The Supreme Court's 5-4 decision holding that corporations and unions can spend unlimited amounts of money in election campaigns is a stunning example of judicial activism by its five most conservative justices. In striking down a federal statute and explicitly overturning prior decisions, the court has changed the nature of elections in the United States. At the same time, the conservative justices have demonstrated that decades of conservative criticism of judicial activism was nonsense. Conservative justices are happy to be activists when it serves their ideological agenda.
Since Richard Nixon ran for president in 1968, a central feature of Republican and conservative rhetoric has been to attack judicial activism. The phrase is never defined with any precision and has often been used to refer to decisions that conservatives simply don't like. But if judicial activism has any meaning, it surely refers to decisions that overturn laws and overrule precedents. In contrast, judicial restraint occurs when courts defer to the other branches of government and follow precedents.
By this definition, judicial activism can be good or bad. Brown vs. Board of Education was activist in that it declared unconstitutional laws in many states requiring the segregation of the races in education. To do so, the justices overruled a 58-year-old precedent upholding such laws. But virtually all agree today that Brown was one of the greatest moments in Supreme Court history.
To conservatives, though, the phrase "judicial activism" has come to mean any decision with a liberal outcome. President George W. Bush declared: "The judges ought not to take the place of the legislative branch of government. ... I don't believe in liberal activist judges. I believe in strict constructionists."
The 2008 Republican platform declared that "[j]udicial activism is a grave threat to the rule of law because unaccountable federal judges are usurping democracy, ignoring the Constitution and its separation of powers, and imposing their personal opinions upon the public."
The court's campaign-finance decision makes this conservative rhetoric laughable. The ruling, which grew out of a conservative nonprofit corporation's attempt to air an anti-Hillary Rodham Clinton documentary during the 2008 primary, throws out a key component of the McCain-Feingold Bipartisan Campaign Reform Act of 2002. Among other things, the law banned corporations from paying to broadcast "electioneering communications" for or against candidates in the final weeks of presidential primaries and general elections.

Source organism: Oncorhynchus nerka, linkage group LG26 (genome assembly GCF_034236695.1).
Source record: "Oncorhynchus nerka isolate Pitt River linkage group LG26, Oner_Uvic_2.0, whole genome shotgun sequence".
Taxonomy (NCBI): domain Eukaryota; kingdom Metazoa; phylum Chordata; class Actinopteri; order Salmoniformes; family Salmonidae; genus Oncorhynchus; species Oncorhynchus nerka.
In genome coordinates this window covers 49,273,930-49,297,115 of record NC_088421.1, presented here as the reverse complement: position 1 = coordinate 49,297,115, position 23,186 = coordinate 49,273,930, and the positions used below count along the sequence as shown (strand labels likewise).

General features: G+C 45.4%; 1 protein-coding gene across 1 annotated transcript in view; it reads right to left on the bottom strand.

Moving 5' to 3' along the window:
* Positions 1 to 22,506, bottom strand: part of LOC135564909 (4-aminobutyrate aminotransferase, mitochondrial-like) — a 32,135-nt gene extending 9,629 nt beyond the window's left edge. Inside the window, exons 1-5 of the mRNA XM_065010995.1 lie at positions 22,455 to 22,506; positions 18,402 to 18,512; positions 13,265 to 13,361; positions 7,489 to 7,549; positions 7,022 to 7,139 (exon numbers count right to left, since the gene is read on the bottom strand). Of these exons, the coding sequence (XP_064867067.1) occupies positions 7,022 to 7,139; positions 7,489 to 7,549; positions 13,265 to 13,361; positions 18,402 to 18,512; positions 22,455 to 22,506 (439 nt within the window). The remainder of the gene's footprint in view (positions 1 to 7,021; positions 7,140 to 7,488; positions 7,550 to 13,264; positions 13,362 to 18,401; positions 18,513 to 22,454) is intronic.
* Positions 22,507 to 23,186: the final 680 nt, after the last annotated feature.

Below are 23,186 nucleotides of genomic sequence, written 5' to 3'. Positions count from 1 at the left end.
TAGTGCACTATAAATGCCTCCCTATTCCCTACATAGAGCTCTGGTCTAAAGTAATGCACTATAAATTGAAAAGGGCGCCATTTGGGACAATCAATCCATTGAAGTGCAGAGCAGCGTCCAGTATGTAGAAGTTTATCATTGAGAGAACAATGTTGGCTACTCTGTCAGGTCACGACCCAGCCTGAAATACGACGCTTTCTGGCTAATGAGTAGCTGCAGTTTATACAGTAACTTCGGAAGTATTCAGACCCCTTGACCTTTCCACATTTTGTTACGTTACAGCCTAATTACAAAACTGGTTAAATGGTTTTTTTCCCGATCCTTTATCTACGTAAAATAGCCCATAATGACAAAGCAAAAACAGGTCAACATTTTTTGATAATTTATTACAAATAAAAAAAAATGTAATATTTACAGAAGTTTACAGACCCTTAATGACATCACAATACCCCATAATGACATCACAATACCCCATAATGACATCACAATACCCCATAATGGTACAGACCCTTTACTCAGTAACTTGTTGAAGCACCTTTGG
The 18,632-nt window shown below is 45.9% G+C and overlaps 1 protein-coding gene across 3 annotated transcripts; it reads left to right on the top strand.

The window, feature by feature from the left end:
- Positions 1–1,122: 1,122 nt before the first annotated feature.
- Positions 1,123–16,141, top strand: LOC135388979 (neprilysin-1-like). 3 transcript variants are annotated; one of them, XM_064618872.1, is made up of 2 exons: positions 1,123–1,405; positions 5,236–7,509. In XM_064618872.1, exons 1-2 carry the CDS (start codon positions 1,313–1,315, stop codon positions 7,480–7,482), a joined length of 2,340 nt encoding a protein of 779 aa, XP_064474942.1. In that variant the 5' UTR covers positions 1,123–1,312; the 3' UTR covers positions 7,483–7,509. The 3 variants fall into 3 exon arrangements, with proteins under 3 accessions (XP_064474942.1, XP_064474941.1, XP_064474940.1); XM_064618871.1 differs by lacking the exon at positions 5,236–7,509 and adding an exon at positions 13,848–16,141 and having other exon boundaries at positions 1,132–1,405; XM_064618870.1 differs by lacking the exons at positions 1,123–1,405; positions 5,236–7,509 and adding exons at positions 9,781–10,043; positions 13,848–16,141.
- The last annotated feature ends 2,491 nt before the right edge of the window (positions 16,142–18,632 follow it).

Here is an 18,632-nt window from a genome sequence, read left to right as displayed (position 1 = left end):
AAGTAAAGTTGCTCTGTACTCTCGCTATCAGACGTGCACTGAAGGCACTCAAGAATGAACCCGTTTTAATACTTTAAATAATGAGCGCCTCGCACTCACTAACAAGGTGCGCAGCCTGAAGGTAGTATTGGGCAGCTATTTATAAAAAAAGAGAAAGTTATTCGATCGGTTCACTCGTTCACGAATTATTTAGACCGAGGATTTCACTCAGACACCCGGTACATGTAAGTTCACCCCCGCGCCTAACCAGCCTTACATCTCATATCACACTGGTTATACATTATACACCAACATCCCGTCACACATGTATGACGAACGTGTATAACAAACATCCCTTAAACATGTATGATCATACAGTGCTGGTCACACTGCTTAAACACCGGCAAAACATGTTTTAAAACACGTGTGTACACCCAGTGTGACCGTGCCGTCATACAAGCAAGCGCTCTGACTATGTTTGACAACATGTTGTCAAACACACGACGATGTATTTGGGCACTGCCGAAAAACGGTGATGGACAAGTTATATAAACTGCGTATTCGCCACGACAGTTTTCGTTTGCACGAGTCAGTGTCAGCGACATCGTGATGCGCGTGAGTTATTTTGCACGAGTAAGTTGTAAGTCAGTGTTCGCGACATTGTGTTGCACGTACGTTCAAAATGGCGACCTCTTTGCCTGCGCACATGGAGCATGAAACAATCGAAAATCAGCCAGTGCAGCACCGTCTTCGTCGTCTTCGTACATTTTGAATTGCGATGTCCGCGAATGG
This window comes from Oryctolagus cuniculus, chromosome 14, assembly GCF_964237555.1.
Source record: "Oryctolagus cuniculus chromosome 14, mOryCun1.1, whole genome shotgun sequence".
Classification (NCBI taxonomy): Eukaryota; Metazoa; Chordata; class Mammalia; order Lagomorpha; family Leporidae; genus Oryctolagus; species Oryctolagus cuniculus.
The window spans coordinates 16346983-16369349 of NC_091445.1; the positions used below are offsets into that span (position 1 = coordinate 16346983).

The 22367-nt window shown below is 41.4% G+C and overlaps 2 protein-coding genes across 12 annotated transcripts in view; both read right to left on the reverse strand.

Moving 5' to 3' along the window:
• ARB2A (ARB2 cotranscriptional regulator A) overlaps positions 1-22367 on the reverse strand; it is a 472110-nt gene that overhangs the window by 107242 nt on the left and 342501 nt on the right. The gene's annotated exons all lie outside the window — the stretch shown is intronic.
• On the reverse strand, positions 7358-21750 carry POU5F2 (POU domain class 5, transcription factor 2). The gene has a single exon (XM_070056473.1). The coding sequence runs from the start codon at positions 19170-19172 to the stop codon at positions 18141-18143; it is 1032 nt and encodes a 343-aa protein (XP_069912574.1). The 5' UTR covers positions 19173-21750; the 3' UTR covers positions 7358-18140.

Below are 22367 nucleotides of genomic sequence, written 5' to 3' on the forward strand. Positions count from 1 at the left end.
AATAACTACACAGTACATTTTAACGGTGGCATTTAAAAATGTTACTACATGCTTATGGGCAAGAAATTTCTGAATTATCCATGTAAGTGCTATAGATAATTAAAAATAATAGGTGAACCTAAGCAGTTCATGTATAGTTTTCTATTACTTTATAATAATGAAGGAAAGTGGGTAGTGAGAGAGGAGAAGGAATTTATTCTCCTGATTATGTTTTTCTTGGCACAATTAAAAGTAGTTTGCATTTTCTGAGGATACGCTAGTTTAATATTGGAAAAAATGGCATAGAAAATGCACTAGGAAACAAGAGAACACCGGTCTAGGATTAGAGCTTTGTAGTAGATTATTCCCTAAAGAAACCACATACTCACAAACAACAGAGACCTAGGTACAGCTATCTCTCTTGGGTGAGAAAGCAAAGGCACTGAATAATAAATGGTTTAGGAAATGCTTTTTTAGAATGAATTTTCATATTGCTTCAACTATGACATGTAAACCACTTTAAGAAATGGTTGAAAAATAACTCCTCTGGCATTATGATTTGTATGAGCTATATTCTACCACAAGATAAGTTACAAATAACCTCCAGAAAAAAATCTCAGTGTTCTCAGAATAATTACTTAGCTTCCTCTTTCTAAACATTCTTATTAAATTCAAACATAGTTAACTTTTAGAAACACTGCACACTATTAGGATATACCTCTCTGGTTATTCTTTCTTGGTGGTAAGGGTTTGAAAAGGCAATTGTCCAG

McCain-Feingold was a continuation of statutes that have existed since 1906 limiting corporate spending in federal election campaigns. The act was intended to prevent the enormous wealth of corporations from distorting elections and protect corporate shareholders from having their money used for purposes with which they disagree.
For years, conservatives have argued that judicial restraint requires deferring to the choices of the elected branches of government. No such deference was evident when the court's five most conservative justices struck down this provision of the McCain-Feingold law on Thursday.
Nor did the decision defer to judicial precedent. In 2003, in McConnell vs. Federal Election Commission, the Supreme Court in a 5-4 decision upheld this same law. In fact, in an earlier case in 1990, the court said that legislatures may restrict corporate spending in election campaigns. The court's decision on Thursday expressly overruled these decisions.
What changed over the last eight years?
In the 2003 decision, Justice Sandra Day O'Connor joined with John Paul Stevens, David H. Souter, Ruth Bader Ginsburg and Stephen G. Breyer to make up the majority. Mrs. O'Connor's replacement, Samuel A. Alito Jr., voted the other way and joined with conservatives John G. Roberts Jr., Antonin Scalia, Anthony M. Kennedy and Clarence Thomas to declare the same law unconstitutional.
For decades, conservatives have argued that judicial restraint requires that courts protect rights only if they are stated in the text of the Constitution or were clearly intended by the document's framers. This, for example, is the core of the conservative attack on Roe vs. Wade.
But there is not the slightest shred of evidence that the framers of the First Amendment meant to protect the rights of corporations to spend money in election campaigns. The conservatives were glad to abandon the "original meaning" when it served their purposes.
The conservative majority, which in recent years has dramatically limited free speech in other areas -- such as for government employees and for students -- was willing to expand the free speech of corporations. There is no way to see this other than as the conservative justices using judicial review to advance the traditional conservative ideological agenda.
Almost 10 years ago, in Bush v. Gore, the five conservative justices for the first time decided a presidential election. One would have thought that decision would have laid to rest the notion that judicial activism is a tool of liberal judges and revealed that the real judicial activism today comes from the right. Perhaps Thursday's decision finally will convince those who doubted it.
Erwin Chemerinsky is dean of the UC Irvine School of Law. He wrote this for The Los Angeles Times.